Friday, June 3, 2011

Program to Educate Young Adults of Hazards Around Freight Trucks Begins

Hopes to Reduce Thousands of Deaths a Year
Shipping News Feature

USA - Those who read the Handy Shipping Guide regularly will know that we often feature articles on the hazards that big freight vehicles, particularly articulated rigs, pose to cyclists and of the many efforts by legislators, manufacturers and operators to try and minimise these dangers.

However, there is another group who suffer a disproportional number of casualties around trucks and a new education program has started in the U.S.A. in an attempt to teach them of the perils that trucks can represent to the unwary.

Between 2005 and 2009, nearly 4,000 16-to-24 year-olds were killed in crashes involving large trucks on American roads and much of this has been put down to new and inexperienced drivers not appreciating how much distance a truck can take to stop or the amount of blind-space that exists around a rig for its driver.

Now the Federal Motor Carrier Safety Administration (FMCSA) and the Commercial Vehicle Safety Alliance (CVSA) have teamed up with the National Organizations for Youth Safety (NOYS) for "Teens and Trucks," a campaign to educate teens about how to drive safely near large trucks, with the first education event taking place yesterday at Walt Whitman High School in Bethesda, Maryland.

Also present was a 53-foot long rig provided by FedEx so the students could get an idea of the sheer size and limitations of the vehicle.

“We want everyone to be safe, but as newer drivers, teens must adhere to a few simple rules,” said Anne Ferro, Administrator of the Federal Motor Carrier Safety Administration.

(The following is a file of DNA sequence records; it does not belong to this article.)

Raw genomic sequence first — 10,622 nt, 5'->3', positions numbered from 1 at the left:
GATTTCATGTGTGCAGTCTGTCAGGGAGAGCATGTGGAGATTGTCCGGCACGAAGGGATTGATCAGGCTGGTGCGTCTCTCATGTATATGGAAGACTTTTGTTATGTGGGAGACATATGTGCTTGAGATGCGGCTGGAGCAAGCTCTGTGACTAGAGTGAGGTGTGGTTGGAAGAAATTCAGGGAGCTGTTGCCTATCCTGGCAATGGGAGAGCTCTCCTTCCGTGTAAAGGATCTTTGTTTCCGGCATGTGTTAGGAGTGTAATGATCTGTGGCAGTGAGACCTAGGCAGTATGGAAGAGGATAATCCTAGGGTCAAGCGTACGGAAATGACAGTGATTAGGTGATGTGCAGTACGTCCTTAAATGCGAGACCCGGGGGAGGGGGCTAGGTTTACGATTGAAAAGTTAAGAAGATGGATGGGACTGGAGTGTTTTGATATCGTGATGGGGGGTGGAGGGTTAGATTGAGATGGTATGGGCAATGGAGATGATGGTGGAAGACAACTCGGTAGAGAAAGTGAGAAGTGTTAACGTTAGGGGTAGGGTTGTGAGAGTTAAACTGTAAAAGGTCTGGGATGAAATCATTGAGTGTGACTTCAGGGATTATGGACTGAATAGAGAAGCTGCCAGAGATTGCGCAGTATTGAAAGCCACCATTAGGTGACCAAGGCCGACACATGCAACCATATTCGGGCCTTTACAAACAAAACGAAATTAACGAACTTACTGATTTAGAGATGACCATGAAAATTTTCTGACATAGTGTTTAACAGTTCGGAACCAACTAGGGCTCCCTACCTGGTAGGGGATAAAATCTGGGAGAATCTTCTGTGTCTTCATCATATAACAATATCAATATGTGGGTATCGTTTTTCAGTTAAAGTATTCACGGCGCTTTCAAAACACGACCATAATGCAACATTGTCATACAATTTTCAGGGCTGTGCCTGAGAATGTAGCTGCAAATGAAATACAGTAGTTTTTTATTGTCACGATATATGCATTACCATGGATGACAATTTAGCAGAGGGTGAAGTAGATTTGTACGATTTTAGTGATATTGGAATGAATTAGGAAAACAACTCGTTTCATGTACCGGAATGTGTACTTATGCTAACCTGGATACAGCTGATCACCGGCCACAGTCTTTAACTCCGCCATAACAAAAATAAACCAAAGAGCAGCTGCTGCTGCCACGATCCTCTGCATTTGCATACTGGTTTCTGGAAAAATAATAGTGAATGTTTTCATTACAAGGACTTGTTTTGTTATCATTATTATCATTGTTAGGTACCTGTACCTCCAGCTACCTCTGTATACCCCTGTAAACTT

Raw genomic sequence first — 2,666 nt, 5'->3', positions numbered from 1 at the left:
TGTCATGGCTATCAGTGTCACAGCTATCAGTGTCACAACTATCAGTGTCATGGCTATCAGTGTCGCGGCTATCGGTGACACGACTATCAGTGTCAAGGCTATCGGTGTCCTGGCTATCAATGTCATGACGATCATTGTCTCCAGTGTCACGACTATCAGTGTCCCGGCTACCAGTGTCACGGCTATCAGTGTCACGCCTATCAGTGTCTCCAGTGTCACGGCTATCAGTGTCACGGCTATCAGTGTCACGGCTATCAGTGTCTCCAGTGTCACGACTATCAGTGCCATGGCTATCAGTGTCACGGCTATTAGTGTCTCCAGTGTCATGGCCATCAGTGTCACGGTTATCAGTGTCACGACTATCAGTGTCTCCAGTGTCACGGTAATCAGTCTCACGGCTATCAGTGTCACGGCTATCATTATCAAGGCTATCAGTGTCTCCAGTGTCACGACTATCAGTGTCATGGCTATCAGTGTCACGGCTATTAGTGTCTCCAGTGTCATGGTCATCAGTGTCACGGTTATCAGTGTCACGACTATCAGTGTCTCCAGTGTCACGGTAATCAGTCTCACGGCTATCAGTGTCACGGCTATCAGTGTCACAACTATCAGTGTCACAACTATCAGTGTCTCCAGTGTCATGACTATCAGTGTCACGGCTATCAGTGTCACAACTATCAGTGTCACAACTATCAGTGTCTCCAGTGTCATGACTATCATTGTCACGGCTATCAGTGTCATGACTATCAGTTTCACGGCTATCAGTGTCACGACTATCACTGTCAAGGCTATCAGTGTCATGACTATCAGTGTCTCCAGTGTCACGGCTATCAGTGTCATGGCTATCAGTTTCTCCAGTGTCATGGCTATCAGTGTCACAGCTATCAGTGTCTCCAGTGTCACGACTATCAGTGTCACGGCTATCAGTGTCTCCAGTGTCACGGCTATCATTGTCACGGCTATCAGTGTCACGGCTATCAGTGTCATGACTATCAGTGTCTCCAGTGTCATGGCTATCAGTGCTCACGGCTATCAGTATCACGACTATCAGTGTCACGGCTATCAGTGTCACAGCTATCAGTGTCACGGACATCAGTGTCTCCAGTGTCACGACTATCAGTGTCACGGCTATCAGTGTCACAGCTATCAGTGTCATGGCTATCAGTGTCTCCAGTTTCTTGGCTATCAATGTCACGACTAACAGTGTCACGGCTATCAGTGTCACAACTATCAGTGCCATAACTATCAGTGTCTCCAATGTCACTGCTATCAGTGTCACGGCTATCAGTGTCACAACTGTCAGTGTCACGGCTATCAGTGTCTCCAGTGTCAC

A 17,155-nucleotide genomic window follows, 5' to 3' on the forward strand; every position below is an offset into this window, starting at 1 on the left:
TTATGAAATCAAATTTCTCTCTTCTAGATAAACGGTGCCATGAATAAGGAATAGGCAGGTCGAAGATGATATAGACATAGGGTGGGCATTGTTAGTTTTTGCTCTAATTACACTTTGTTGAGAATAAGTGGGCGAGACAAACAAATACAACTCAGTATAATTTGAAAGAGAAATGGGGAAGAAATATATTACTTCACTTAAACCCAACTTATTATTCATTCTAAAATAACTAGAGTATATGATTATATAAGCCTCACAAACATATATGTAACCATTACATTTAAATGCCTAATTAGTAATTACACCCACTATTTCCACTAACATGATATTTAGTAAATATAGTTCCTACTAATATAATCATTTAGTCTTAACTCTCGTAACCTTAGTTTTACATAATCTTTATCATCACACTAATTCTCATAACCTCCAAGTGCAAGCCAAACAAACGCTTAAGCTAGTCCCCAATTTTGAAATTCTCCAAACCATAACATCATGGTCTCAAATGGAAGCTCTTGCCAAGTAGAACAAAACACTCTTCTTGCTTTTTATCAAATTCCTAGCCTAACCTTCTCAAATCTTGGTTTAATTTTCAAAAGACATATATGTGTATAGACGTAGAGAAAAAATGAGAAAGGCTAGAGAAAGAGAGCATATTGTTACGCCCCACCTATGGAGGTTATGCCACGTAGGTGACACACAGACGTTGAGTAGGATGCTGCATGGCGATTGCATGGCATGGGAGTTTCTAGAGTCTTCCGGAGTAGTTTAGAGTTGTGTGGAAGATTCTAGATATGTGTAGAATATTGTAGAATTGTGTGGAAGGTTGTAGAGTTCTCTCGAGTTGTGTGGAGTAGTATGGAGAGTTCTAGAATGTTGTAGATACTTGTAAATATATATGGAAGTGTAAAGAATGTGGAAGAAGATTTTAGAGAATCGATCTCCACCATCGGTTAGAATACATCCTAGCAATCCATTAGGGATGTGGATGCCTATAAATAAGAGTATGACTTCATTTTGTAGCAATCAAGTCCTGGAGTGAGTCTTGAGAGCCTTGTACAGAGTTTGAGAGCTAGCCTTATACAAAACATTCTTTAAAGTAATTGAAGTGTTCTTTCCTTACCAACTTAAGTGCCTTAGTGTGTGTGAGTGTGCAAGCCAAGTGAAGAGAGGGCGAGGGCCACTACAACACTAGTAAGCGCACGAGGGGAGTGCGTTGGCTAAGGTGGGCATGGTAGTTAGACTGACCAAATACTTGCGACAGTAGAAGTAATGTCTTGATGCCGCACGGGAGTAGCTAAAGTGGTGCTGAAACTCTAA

“They are: buckle up, don’t drink and drive; don’t speed, don’t text or use your phone, and steer clear of a truck’s blind spots.”

According to the U.S. Department of Transportation the deadliest days of the year for teens aged 15-19 are in the months of May, June, July and August. During these four months, nearly twice as many die on the roads each day as compared to the rest of the year – for an average of nearly 16 deaths per day (15.9) – compared to an average of nearly nine deaths (8.8) per day during the year as a whole.

"Prom, graduation, and summer are fantastic times for youth to celebrate and enjoy. However, with these fun times come unfortunate tragedies,” said Sandy Spavone, President of NOYS.

“Through education, enforcement, and legislation lives can be saved and injuries prevented."

Students also heard stories of personal tragedies from distracted driving crash victims.

On the day of her graduation from Muhlenberg College in May 2008, Jacy Good of White Plains, New York, was involved in a crash on a Berks County, Pennsylvania, road that was caused by an 18-year-old driver who was on his cell phone and failed to observe a red light. Good was severely injured with only a 10% chance of survival; both of her parents, Jean and Jay Good, were killed.

Laurie Kelly of Takoma Park, Maryland, spoke of her 23-year-old son, Dan Woldtvedt, who died on his way to his first job after college. He was using his cell phone at the time of the crash that occurred in Colorado.

“Do not expect that having a driver's license is a right that comes without responsibility or risk,” said Steve Keppler, Executive Director of the CVSA.

“Be accountable for your actions, spread the word to your friends and parents, and help create a culture of safety. Most importantly, take the driving task seriously. You never know the impact you can have that ultimately could save your life or someone else's."

The CVSA have created an online education tool kit with a video that can be viewed on the link below.